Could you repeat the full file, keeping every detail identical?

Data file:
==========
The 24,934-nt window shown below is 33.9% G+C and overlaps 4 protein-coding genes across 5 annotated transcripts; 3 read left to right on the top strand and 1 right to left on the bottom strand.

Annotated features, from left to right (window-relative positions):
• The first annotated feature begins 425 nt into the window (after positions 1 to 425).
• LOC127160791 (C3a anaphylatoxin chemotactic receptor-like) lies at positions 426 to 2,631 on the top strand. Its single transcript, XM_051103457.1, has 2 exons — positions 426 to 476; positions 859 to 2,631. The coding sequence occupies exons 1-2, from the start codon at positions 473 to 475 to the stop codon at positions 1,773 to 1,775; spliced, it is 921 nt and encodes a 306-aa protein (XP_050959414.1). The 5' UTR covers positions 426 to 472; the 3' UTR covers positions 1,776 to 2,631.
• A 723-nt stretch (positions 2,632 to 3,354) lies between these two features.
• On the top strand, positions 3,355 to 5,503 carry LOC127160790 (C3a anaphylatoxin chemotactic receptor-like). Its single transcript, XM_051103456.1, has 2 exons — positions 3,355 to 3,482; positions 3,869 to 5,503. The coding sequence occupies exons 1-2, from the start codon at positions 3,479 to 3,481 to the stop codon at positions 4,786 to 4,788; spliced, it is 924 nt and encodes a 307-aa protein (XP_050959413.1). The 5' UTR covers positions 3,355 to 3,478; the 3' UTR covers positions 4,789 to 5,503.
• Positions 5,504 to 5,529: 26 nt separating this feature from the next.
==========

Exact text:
The 24,934-nt window shown below is 33.9% G+C and overlaps 4 protein-coding genes across 5 annotated transcripts; 3 read left to right on the top strand and 1 right to left on the bottom strand.

Annotated features, from left to right (window-relative positions):
• The first annotated feature begins 425 nt into the window (after positions 1 to 425).
• LOC127160791 (C3a anaphylatoxin chemotactic receptor-like) lies at positions 426 to 2,631 on the top strand. Its single transcript, XM_051103457.1, has 2 exons — positions 426 to 476; positions 859 to 2,631. The coding sequence occupies exons 1-2, from the start codon at positions 473 to 475 to the stop codon at positions 1,773 to 1,775; spliced, it is 921 nt and encodes a 306-aa protein (XP_050959414.1). The 5' UTR covers positions 426 to 472; the 3' UTR covers positions 1,776 to 2,631.
• A 723-nt stretch (positions 2,632 to 3,354) lies between these two features.
• On the top strand, positions 3,355 to 5,503 carry LOC127160790 (C3a anaphylatoxin chemotactic receptor-like). Its single transcript, XM_051103456.1, has 2 exons — positions 3,355 to 3,482; positions 3,869 to 5,503. The coding sequence occupies exons 1-2, from the start codon at positions 3,479 to 3,481 to the stop codon at positions 4,786 to 4,788; spliced, it is 924 nt and encodes a 307-aa protein (XP_050959413.1). The 5' UTR covers positions 3,355 to 3,478; the 3' UTR covers positions 4,789 to 5,503.
• Positions 5,504 to 5,529: 26 nt separating this feature from the next.